<td>blah blah</td>
                <td>blah blah</td>
                <td>blah blah</td>
                <td>blah blah</td>
            </tr>
            <tr>
                <td>blah</td>
                <td>blah</td>
                <td>blah</td>
                <td>blah</td>
            </tr>
        </table>
    </div>
</body>
</html>

This was tested in Firefox, Chrome and IE 7, but it should work all modern browsers. Note that it doesn't matter how tall the content of each row is, or how much padding each cell has. If you don't want to use border-collapse:collapse on your table, then you'll have to add code in the for loop to take cellspacing into account.

If you have thicker borders, then replace the javascript function with this one:

function makeTableScroll() {
    // Constant retrieved from server-side via JSP
    var maxRows = 4;

    var table = document.getElementById('myTable');
    var wrapper = table.parentNode;
    var rowsInTable = table.rows.length;
    try {
        var border = getComputedStyle(table.rows[0].cells[0], '').getPropertyValue('border-top-width');
        border = border.replace('px', '') * 1;
    } catch (e) {
        var border = table.rows[0].cells[0].currentStyle.borderWidth;
        border = (border.replace('px', '') * 1) / 2;
    }
    var height = 0;
    if (rowsInTable > maxRows) {
        for (var i = 0; i < maxRows; i++) {
            height += table.rows[i].clientHeight + border;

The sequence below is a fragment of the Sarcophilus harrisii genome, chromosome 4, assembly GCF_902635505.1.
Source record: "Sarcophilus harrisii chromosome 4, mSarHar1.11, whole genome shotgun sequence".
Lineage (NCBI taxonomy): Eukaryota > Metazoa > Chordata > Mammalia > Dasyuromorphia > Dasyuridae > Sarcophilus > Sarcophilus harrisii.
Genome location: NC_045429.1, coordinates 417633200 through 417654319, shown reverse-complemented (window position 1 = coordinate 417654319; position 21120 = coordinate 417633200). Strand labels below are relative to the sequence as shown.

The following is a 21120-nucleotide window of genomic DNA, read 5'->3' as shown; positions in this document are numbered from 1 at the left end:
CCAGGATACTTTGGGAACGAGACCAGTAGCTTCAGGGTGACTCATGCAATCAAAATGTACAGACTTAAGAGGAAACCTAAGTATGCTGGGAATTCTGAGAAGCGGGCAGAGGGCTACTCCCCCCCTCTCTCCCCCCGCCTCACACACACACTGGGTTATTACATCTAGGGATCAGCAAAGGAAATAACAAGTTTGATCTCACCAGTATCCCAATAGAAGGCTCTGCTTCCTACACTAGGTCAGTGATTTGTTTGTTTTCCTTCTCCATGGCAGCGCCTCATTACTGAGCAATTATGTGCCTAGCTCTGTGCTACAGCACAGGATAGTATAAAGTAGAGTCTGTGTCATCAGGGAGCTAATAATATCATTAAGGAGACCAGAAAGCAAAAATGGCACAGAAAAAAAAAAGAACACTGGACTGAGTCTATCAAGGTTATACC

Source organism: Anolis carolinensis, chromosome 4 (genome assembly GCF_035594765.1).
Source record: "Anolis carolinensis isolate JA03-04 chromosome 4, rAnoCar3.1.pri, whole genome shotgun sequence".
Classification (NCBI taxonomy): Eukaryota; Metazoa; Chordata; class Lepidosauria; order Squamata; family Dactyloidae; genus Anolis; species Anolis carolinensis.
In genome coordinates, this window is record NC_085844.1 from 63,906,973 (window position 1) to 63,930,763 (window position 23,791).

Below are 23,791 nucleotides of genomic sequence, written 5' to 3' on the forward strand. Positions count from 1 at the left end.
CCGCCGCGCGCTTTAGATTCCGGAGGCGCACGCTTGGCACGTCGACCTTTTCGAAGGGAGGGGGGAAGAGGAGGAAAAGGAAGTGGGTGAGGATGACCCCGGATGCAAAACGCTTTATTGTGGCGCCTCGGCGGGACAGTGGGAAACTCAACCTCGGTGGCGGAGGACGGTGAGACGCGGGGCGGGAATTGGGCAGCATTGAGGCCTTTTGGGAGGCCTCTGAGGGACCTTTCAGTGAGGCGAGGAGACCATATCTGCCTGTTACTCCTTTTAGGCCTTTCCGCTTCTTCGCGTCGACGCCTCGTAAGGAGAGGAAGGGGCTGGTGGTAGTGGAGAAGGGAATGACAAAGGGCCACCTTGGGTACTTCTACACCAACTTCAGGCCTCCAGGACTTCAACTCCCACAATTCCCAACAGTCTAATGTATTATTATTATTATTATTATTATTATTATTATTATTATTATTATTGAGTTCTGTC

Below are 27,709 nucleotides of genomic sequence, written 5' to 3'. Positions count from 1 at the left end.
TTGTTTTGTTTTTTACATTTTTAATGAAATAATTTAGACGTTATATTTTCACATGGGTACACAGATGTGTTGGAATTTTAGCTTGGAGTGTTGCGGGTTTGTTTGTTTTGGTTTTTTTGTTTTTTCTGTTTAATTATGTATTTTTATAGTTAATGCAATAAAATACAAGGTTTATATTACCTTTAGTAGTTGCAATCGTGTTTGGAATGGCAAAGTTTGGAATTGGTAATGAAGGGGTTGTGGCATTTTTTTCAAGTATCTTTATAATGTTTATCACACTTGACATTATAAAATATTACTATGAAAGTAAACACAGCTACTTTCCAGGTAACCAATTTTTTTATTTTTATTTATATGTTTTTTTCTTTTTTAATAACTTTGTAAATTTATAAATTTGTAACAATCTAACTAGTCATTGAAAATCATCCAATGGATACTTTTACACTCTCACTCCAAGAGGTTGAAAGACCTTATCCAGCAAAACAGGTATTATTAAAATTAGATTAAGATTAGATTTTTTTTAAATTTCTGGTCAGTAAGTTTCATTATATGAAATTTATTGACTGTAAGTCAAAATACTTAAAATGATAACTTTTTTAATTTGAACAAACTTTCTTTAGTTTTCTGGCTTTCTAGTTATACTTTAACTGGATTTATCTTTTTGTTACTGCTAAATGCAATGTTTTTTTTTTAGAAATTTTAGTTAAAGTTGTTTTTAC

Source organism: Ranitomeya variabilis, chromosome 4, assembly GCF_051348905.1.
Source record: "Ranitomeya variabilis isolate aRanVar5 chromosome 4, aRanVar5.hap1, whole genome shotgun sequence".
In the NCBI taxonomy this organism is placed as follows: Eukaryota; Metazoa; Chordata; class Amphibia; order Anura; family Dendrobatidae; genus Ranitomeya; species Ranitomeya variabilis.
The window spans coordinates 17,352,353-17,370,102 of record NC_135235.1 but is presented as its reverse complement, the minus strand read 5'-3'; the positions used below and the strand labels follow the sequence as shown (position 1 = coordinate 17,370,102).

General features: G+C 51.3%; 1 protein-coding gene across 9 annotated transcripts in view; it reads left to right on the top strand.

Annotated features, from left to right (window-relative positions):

}
        wrapper.style.height = height + "px";
    }
}

The try/catch in there handles the differences between IE and other browsers. The code in the catch is for IE.

share|improve this answer
    
looks promising, i will write feedback as soon test this solution for my case –  sergionni Jan 25 '10 at 9:51
    
works well,thanks for assistance –  sergionni Jan 25 '10 at 12:00
add comment

There is no way to do this with only CSS and HTML, you need javascript too. Get the height of the top 15 rows, and limit the height of a wrapping div to that height. Set overflow: auto on the div to get your scrollbars.

Don't forget to set a default height on the div as a fallback if javascript is turned off.

share|improve this answer
add comment

Put your table in a div block and use CSS to specify the height and overflow property of the div.

<style type="text/css">
.table_outer { height: 15em; overflow: auto; }
</style>

<div class="table_outer">
  <table>
     ...table content...
  </table>
</div>

This way the div has a fixed height and the browser will add a scrollbar when the content of the div block is too height.

I have set the height to 15em, which corresponds with 15 * font-height. When using borders, paddings and stuff this height is incorrect. But it can be calculated more properly (in px) for your design.

share|improve this answer
    
Oh I did not see you already thought of this. Although I do think it is stable and supported by most/all browsers. –  Veger Jan 22 '10 at 13:58
    
Yes, it's stable, but i'm afraid that column height may vary because of long text within, and it may cause some inaccuracy. –  sergionni Jan 22 '10 at 14:05
1  
Indeed. You could use JavaScript to find the height of the first 15 rows, add these values, modify div height. But this sounds very unstable to me... –  Veger Jan 22 '10 at 14:22
add comment

Your Answer

 
discard

By posting your answer, you agree to the privacy policy and terms of service.

Not the answer you're looking for? Browse other questions tagged or ask your own question.